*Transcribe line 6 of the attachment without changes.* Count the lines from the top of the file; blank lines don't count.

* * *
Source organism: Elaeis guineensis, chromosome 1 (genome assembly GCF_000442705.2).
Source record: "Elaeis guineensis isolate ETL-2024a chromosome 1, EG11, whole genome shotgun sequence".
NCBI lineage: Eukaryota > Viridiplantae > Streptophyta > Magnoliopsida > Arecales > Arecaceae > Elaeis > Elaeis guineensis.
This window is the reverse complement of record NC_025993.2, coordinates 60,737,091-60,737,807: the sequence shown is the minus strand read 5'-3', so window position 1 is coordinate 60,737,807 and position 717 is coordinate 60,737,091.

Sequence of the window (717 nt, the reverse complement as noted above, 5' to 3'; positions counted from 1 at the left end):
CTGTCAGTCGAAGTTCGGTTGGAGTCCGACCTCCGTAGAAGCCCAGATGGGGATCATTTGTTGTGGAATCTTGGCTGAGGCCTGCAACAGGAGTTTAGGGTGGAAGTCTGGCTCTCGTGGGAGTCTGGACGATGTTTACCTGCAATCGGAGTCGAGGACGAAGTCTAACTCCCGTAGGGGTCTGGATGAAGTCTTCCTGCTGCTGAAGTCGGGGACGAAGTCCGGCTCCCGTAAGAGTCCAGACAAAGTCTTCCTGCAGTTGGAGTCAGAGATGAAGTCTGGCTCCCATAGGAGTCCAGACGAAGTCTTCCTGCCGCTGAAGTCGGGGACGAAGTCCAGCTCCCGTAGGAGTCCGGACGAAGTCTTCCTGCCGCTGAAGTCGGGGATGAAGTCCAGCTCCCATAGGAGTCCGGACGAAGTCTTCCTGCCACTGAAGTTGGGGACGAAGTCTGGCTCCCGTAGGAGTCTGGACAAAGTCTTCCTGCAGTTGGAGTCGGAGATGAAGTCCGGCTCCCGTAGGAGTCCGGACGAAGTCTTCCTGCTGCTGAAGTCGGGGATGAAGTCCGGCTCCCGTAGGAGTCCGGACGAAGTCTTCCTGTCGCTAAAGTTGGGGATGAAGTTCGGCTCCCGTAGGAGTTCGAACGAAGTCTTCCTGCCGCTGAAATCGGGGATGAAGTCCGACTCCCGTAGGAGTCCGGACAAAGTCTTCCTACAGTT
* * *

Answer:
CTGTCAGTCGAAGTTCGGTTGGAGTCCGACCTCCGTAGAAGCCCAGATGGGGATCATTTGTTGTGGAATCTTGGCTGAGGCCTGCAACAGGAGTTTAGGGTGGAAGTCTGGCTCTCGTGGGAGTCTGGACGATGTTTACCTGCAATCGGAGTCGAGGACGAAGTCTAACTCCCGTAGGGGTCTGGATGAAGTCTTCCTGCTGCTGAAGTCGGGGACGAAGTCCGGCTCCCGTAAGAGTCCAGACAAAGTCTTCCTGCAGTTGGAGTCAGAGATGAAGTCTGGCTCCCATAGGAGTCCAGACGAAGTCTTCCTGCCGCTGAAGTCGGGGACGAAGTCCAGCTCCCGTAGGAGTCCGGACGAAGTCTTCCTGCCGCTGAAGTCGGGGATGAAGTCCAGCTCCCATAGGAGTCCGGACGAAGTCTTCCTGCCACTGAAGTTGGGGACGAAGTCTGGCTCCCGTAGGAGTCTGGACAAAGTCTTCCTGCAGTTGGAGTCGGAGATGAAGTCCGGCTCCCGTAGGAGTCCGGACGAAGTCTTCCTGCTGCTGAAGTCGGGGATGAAGTCCGGCTCCCGTAGGAGTCCGGACGAAGTCTTCCTGTCGCTAAAGTTGGGGATGAAGTTCGGCTCCCGTAGGAGTTCGAACGAAGTCTTCCTGCCGCTGAAATCGGGGATGAAGTCCGACTCCCGTAGGAGTCCGGACAAAGTCTTCCTACAGTT